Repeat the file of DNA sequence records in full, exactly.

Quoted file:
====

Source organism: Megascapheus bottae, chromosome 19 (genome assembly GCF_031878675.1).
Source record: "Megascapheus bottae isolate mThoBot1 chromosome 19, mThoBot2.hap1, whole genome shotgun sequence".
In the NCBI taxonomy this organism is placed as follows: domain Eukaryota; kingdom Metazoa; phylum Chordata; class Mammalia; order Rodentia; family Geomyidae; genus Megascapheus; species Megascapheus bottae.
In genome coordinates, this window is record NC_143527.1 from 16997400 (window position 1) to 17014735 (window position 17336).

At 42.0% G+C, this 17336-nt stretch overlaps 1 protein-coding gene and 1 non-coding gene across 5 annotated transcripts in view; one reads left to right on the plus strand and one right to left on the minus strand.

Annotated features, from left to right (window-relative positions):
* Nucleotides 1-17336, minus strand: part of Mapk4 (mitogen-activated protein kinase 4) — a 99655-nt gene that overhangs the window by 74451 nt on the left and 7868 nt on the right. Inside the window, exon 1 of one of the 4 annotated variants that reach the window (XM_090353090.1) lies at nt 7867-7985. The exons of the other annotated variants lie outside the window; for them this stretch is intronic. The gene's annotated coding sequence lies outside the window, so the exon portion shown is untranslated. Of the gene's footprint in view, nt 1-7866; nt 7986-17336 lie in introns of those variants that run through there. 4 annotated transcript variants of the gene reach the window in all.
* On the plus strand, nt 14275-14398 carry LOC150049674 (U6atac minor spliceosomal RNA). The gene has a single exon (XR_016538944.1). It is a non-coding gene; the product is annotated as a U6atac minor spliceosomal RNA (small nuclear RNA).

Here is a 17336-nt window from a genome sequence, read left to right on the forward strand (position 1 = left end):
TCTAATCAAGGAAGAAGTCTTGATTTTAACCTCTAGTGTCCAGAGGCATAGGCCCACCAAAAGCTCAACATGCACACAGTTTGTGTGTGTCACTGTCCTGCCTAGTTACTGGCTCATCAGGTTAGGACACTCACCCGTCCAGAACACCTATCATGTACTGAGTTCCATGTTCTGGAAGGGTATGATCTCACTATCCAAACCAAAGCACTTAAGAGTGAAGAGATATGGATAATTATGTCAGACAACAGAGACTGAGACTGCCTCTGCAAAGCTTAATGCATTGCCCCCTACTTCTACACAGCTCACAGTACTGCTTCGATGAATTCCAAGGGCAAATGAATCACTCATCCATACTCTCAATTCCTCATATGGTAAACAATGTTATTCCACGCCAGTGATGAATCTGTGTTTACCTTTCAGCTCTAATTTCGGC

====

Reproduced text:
Source organism: Megascapheus bottae, chromosome 19 (genome assembly GCF_031878675.1).
Source record: "Megascapheus bottae isolate mThoBot1 chromosome 19, mThoBot2.hap1, whole genome shotgun sequence".
In the NCBI taxonomy this organism is placed as follows: domain Eukaryota; kingdom Metazoa; phylum Chordata; class Mammalia; order Rodentia; family Geomyidae; genus Megascapheus; species Megascapheus bottae.
In genome coordinates, this window is record NC_143527.1 from 16997400 (window position 1) to 17014735 (window position 17336).

At 42.0% G+C, this 17336-nt stretch overlaps 1 protein-coding gene and 1 non-coding gene across 5 annotated transcripts in view; one reads left to right on the plus strand and one right to left on the minus strand.

Annotated features, from left to right (window-relative positions):
* Nucleotides 1-17336, minus strand: part of Mapk4 (mitogen-activated protein kinase 4) — a 99655-nt gene that overhangs the window by 74451 nt on the left and 7868 nt on the right. Inside the window, exon 1 of one of the 4 annotated variants that reach the window (XM_090353090.1) lies at nt 7867-7985. The exons of the other annotated variants lie outside the window; for them this stretch is intronic. The gene's annotated coding sequence lies outside the window, so the exon portion shown is untranslated. Of the gene's footprint in view, nt 1-7866; nt 7986-17336 lie in introns of those variants that run through there. 4 annotated transcript variants of the gene reach the window in all.
* On the plus strand, nt 14275-14398 carry LOC150049674 (U6atac minor spliceosomal RNA). The gene has a single exon (XR_016538944.1). It is a non-coding gene; the product is annotated as a U6atac minor spliceosomal RNA (small nuclear RNA).

Here is a 17336-nt window from a genome sequence, read left to right on the forward strand (position 1 = left end):
TCTAATCAAGGAAGAAGTCTTGATTTTAACCTCTAGTGTCCAGAGGCATAGGCCCACCAAAAGCTCAACATGCACACAGTTTGTGTGTGTCACTGTCCTGCCTAGTTACTGGCTCATCAGGTTAGGACACTCACCCGTCCAGAACACCTATCATGTACTGAGTTCCATGTTCTGGAAGGGTATGATCTCACTATCCAAACCAAAGCACTTAAGAGTGAAGAGATATGGATAATTATGTCAGACAACAGAGACTGAGACTGCCTCTGCAAAGCTTAATGCATTGCCCCCTACTTCTACACAGCTCACAGTACTGCTTCGATGAATTCCAAGGGCAAATGAATCACTCATCCATACTCTCAATTCCTCATATGGTAAACAATGTTATTCCACGCCAGTGATGAATCTGTGTTTACCTTTCAGCTCTAATTTCGGC